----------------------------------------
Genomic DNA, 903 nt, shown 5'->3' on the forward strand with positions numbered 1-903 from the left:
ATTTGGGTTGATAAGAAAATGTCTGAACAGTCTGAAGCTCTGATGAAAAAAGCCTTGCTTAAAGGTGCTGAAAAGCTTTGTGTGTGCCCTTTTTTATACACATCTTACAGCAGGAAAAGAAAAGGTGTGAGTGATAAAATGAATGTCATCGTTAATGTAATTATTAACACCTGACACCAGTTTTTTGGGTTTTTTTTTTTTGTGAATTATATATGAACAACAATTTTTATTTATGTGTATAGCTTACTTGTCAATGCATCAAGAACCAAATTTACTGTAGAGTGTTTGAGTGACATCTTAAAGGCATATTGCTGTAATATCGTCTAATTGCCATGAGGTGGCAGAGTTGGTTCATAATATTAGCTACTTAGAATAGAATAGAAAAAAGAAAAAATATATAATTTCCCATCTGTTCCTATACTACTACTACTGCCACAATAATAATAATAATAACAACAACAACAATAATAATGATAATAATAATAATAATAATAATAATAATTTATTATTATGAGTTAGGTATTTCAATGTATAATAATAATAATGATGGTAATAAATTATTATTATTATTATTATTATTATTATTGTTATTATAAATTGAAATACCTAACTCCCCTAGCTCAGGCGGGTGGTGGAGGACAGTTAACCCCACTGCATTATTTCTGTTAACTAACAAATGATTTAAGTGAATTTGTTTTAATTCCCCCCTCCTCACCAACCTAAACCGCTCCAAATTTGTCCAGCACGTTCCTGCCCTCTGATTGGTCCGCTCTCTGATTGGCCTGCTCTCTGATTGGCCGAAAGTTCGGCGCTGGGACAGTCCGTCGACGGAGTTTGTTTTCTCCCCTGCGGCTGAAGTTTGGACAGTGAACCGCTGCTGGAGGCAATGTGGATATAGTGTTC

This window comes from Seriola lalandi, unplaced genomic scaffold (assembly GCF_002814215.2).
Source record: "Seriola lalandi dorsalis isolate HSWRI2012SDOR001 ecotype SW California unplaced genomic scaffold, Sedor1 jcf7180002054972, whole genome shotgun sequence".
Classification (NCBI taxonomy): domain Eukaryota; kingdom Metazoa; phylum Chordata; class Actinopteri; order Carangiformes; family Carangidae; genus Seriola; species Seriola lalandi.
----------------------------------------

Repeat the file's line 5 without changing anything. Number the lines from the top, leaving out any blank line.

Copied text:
Classification (NCBI taxonomy): domain Eukaryota; kingdom Metazoa; phylum Chordata; class Actinopteri; order Carangiformes; family Carangidae; genus Seriola; species Seriola lalandi.